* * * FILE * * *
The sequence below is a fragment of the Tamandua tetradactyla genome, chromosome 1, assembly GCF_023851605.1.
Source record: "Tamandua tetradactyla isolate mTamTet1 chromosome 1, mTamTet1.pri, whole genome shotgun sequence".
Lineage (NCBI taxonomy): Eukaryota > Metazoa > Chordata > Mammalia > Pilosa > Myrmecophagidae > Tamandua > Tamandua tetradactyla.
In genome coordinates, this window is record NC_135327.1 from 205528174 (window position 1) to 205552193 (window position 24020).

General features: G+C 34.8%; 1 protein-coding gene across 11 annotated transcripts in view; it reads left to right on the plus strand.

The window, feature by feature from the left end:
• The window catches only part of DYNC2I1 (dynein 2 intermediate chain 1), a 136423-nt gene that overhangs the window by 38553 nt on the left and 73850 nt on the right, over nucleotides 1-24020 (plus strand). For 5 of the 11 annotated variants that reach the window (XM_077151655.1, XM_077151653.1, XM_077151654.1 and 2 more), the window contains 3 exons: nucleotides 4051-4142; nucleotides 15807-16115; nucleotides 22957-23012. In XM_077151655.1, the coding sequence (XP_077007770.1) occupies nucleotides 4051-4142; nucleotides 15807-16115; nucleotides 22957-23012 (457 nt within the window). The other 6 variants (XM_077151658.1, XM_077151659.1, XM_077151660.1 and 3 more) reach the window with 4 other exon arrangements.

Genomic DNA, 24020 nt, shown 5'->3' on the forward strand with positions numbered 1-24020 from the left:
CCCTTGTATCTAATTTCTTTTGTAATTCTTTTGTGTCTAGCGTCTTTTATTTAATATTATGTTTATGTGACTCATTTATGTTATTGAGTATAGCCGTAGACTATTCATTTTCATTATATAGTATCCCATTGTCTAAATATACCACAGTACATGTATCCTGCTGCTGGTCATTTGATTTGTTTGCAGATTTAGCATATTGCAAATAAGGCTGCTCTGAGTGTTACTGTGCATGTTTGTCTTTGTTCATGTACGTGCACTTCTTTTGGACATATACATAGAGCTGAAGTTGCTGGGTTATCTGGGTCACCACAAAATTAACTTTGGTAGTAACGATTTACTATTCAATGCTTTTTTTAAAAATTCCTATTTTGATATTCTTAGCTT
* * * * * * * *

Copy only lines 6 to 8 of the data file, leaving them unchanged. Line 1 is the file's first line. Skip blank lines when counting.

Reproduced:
The window, feature by feature from the left end:
• The window catches only part of DYNC2I1 (dynein 2 intermediate chain 1), a 136423-nt gene that overhangs the window by 38553 nt on the left and 73850 nt on the right, over nucleotides 1-24020 (plus strand). For 5 of the 11 annotated variants that reach the window (XM_077151655.1, XM_077151653.1, XM_077151654.1 and 2 more), the window contains 3 exons: nucleotides 4051-4142; nucleotides 15807-16115; nucleotides 22957-23012. In XM_077151655.1, the coding sequence (XP_077007770.1) occupies nucleotides 4051-4142; nucleotides 15807-16115; nucleotides 22957-23012 (457 nt within the window). The other 6 variants (XM_077151658.1, XM_077151659.1, XM_077151660.1 and 3 more) reach the window with 4 other exon arrangements.

Genomic DNA, 24020 nt, shown 5'->3' on the forward strand with positions numbered 1-24020 from the left: